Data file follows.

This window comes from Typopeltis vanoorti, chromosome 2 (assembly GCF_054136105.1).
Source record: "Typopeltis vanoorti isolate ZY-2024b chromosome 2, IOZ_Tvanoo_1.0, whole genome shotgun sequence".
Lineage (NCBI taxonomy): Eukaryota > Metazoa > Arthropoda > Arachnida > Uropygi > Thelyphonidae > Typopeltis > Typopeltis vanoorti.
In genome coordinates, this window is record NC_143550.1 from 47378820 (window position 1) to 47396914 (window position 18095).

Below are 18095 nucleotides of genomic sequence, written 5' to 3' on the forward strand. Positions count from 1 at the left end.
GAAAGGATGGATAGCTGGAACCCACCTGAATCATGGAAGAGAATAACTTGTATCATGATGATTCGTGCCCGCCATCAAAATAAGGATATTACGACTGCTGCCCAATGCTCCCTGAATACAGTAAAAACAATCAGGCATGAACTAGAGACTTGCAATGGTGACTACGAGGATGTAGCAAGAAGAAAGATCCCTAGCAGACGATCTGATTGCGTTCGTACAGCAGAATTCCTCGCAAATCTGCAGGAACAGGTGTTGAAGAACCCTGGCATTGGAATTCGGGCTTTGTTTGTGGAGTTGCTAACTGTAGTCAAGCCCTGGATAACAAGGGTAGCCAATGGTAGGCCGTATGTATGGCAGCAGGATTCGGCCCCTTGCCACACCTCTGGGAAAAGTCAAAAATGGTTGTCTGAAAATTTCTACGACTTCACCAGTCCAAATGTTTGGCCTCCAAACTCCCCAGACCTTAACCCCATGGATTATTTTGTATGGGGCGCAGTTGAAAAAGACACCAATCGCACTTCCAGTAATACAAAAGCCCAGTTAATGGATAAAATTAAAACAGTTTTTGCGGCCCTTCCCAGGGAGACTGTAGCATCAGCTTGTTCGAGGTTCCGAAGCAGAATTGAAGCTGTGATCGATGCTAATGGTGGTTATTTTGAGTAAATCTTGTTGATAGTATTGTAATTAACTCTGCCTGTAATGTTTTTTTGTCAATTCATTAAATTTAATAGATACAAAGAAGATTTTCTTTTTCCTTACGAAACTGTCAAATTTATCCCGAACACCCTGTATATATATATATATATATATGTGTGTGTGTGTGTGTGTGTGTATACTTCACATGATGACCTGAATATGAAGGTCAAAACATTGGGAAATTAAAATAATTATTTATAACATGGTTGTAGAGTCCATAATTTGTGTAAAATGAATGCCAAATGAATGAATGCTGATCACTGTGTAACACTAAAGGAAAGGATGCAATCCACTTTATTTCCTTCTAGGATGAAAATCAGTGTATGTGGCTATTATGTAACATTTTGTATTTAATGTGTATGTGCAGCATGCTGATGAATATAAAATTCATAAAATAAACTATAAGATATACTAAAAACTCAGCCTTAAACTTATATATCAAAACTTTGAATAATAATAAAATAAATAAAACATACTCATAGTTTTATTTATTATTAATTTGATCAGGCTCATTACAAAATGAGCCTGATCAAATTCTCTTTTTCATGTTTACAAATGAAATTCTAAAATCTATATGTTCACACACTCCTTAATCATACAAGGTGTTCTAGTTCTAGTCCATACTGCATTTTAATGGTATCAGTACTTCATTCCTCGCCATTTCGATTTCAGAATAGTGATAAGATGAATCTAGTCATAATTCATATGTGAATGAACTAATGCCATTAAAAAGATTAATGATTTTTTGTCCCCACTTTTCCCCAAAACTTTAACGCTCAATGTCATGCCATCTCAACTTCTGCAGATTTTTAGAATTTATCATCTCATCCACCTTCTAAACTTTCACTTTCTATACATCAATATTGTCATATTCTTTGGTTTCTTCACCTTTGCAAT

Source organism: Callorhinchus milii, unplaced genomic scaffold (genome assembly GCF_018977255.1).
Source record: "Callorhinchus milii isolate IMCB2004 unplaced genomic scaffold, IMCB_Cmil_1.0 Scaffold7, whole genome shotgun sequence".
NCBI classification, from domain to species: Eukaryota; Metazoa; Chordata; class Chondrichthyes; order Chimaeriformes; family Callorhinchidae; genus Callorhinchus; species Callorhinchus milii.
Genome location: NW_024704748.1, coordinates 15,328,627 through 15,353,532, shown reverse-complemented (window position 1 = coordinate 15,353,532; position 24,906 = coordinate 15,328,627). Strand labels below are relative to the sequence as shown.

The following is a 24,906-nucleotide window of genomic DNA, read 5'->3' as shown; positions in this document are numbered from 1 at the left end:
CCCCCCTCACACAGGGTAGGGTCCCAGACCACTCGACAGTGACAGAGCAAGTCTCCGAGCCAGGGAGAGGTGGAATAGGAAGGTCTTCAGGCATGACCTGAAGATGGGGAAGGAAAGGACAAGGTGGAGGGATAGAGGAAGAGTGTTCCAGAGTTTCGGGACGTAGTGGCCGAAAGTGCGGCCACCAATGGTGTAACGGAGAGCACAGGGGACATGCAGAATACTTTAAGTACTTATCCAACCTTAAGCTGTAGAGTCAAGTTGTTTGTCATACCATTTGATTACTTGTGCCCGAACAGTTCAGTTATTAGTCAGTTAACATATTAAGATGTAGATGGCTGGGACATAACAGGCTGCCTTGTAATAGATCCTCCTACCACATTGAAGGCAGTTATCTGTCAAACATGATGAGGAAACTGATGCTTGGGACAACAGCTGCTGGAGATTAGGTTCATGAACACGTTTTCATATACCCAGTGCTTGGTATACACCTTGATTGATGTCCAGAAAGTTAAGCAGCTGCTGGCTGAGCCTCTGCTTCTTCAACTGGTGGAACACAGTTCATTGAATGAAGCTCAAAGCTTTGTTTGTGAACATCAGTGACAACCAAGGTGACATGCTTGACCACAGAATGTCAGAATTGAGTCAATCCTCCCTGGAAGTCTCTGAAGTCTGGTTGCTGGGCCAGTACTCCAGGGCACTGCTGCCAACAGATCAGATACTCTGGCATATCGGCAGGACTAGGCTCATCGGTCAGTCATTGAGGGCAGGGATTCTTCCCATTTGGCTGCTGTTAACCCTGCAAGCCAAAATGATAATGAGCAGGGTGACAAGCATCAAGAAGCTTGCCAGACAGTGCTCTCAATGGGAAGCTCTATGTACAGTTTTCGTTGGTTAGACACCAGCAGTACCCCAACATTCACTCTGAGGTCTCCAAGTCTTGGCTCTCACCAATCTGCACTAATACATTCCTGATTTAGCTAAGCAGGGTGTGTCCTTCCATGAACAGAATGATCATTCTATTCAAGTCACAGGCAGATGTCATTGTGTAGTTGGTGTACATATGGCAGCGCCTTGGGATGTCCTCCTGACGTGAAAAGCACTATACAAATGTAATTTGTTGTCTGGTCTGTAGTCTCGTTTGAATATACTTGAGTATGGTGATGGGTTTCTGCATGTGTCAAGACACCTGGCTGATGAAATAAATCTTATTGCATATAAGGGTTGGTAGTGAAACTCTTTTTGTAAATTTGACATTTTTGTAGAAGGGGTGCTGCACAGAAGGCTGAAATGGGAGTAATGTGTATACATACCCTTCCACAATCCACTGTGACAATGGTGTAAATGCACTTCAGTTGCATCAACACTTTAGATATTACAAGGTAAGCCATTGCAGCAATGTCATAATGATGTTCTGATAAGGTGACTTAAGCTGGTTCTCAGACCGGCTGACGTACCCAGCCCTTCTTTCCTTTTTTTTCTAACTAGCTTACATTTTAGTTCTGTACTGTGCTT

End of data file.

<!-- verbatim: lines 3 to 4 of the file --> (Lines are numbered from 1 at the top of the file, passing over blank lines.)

Lineage (NCBI taxonomy): Eukaryota > Metazoa > Arthropoda > Arachnida > Uropygi > Thelyphonidae > Typopeltis > Typopeltis vanoorti.
In genome coordinates, this window is record NC_143550.1 from 47378820 (window position 1) to 47396914 (window position 18095).